Darkest America by Yuval Taylor
Black Minstrelsy from Slavery to Hip-Hop

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A spring-like revolution for freedom, where human rights, justice, and the rule of law replace toppled labyrinth walls, will be a dream deferred to generations unborn.
-NY Times

Synopsis

An exploration and celebration of a controversial tradition that, contrary to popular opinion, is alive and active after more than 150 years.


Yuval Taylor and Jake Austen investigate the complex history of black minstrelsy, adopted in the mid-nineteenth century by African American performers who played the grinning blackface fool to entertain black and white audiences. We now consider minstrelsy an embarrassing relic, but once blacks and whites alike saw it as a black art form—and embraced it as such. And, as the authors reveal, black minstrelsy remains deeply relevant to popular black entertainment, particularly in the work of contemporary artists like Dave Chappelle, Flavor Flav, Spike Lee, and Lil Wayne. Darkest America explores the origins, heyday, and present-day manifestations of this tradition, exploding the myth that it was a form of entertainment that whites foisted on blacks, and shining a sure-to-be controversial light on how these incendiary performances can be not only demeaning but also, paradoxically, liberating.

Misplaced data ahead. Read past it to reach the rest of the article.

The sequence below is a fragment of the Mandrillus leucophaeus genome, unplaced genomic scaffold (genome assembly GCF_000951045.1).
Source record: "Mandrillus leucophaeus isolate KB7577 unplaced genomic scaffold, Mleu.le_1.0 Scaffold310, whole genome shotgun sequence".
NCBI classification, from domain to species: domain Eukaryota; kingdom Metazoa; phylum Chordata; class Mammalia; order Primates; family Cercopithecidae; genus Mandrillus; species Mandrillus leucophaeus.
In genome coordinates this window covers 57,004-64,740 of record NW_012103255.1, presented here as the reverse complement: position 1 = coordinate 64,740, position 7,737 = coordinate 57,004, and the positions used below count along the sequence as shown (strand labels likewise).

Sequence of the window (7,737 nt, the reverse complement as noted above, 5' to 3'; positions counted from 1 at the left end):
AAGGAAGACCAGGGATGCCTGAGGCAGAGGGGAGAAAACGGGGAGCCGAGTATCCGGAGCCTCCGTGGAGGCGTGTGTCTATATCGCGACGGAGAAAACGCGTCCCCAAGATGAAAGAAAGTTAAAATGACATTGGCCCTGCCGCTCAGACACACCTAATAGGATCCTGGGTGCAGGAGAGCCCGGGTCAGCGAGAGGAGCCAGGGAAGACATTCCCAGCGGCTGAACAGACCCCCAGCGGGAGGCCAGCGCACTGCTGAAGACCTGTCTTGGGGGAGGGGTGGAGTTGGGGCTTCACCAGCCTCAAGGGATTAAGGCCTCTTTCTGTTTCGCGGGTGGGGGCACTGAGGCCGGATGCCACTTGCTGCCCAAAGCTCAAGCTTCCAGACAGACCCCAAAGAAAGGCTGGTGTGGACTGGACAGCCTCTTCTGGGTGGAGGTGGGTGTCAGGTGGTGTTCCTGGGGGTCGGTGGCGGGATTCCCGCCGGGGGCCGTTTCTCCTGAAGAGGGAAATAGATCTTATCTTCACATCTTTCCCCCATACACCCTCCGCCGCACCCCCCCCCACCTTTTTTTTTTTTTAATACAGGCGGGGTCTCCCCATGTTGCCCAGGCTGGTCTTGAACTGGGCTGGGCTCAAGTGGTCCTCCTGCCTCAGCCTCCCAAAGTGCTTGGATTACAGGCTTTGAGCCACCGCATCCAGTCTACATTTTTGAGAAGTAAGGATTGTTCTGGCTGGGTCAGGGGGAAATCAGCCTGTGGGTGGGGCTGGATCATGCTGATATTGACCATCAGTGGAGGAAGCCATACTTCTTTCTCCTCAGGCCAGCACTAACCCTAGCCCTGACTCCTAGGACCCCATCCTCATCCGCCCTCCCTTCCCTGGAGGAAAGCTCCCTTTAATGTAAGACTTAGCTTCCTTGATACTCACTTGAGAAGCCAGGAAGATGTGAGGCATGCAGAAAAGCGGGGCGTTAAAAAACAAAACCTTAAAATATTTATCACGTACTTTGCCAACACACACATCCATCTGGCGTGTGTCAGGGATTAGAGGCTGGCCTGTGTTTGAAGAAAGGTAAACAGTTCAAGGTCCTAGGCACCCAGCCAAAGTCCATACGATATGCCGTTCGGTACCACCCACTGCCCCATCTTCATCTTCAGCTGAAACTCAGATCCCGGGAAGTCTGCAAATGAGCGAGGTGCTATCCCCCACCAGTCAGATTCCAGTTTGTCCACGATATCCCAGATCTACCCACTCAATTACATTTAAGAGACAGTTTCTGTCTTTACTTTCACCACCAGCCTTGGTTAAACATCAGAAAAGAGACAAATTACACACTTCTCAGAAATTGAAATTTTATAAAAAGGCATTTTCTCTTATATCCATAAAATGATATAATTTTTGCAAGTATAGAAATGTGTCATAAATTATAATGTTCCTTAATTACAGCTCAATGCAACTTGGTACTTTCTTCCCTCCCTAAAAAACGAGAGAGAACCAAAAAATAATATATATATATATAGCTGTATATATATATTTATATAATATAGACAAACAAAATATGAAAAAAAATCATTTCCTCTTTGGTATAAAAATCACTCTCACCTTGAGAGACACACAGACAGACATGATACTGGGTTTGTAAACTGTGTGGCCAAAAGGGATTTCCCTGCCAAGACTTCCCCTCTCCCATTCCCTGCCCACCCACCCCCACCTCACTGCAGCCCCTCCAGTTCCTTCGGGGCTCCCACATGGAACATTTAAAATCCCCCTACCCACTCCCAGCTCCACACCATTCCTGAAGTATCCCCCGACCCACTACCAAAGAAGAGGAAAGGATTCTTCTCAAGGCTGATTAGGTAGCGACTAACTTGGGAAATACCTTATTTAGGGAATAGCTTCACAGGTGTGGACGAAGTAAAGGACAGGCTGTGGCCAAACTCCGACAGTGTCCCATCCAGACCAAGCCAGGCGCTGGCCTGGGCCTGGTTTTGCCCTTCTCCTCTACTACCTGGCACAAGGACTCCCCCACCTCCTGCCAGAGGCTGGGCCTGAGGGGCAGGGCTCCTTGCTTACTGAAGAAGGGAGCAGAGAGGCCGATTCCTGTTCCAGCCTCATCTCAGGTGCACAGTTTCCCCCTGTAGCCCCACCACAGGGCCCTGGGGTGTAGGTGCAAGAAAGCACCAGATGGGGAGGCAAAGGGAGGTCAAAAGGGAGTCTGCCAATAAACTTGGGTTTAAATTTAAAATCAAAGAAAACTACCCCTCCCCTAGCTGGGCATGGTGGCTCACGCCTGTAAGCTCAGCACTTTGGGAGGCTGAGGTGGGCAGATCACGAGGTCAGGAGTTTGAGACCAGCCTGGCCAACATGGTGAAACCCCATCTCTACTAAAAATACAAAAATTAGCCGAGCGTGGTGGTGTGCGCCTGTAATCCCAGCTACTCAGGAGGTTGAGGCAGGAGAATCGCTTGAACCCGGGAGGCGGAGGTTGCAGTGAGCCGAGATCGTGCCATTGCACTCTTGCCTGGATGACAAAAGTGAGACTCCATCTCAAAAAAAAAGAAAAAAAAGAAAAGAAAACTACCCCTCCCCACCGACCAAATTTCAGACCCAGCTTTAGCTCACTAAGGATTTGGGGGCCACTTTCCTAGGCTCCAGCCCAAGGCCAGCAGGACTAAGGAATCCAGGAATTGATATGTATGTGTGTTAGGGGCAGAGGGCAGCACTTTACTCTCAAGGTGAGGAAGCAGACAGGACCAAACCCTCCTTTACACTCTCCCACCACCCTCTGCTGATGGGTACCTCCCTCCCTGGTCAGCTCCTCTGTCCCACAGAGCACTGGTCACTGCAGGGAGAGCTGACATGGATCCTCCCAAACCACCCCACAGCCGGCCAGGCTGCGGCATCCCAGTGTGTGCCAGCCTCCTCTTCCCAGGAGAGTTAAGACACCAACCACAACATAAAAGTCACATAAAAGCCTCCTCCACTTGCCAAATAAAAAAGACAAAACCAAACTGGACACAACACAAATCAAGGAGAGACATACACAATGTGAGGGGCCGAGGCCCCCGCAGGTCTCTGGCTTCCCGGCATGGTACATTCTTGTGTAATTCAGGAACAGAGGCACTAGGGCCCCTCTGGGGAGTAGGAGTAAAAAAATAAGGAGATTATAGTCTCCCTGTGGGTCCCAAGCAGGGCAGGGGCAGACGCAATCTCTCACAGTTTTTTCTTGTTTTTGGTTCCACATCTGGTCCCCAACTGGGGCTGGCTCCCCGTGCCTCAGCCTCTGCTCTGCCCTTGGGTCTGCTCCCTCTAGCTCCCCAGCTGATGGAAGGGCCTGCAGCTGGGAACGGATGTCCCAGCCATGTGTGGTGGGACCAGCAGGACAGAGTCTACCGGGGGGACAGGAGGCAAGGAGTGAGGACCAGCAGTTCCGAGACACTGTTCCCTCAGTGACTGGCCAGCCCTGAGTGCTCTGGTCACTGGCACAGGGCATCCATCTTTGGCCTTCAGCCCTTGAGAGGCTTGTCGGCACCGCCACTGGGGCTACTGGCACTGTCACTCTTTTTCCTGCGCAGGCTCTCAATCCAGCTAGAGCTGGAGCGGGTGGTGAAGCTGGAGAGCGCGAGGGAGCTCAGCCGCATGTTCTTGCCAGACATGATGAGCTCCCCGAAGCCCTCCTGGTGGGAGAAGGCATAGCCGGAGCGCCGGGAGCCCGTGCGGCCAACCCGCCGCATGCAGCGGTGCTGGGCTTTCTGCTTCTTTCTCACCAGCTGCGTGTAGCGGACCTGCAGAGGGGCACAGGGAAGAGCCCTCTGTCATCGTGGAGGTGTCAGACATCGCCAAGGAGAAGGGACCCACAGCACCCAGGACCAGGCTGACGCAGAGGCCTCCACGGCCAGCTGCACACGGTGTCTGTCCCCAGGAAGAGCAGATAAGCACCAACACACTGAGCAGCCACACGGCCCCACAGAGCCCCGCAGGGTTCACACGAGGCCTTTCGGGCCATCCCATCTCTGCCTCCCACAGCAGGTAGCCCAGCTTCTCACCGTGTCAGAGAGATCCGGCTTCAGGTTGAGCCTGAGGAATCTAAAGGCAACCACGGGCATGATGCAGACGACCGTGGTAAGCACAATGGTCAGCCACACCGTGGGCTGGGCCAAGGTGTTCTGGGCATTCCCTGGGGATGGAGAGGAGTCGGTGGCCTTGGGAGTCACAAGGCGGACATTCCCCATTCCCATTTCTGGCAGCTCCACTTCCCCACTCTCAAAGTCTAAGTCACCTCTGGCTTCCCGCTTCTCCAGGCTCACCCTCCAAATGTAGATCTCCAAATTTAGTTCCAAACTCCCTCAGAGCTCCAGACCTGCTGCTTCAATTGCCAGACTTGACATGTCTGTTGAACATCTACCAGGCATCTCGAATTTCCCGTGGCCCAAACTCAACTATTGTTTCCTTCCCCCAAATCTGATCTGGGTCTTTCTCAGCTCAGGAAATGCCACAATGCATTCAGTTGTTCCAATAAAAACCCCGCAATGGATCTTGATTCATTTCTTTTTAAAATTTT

About Yuval Taylor

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Yuval Taylor, senior editor at Chicago Review Press, is the coauthor of Faking It and the editor of I Was Born a Slave. He lives in Chicago, Illinois. Jake Austen is the editor of Roctober magazine, He lives in Chicago, Illinois.
 
Published August 27, 2012 by W. W. Norton & Company. 353 pages
Genres: Political & Social Sciences, Humor & Entertainment, Arts & Photography. Non-fiction
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NY Times

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Reviewed by Kevin Young on Nov 16 2012

A spring-like revolution for freedom, where human rights, justice, and the rule of law replace toppled labyrinth walls, will be a dream deferred to generations unborn.

Read Full Review of Darkest America: Black Minstr... | See more reviews from NY Times

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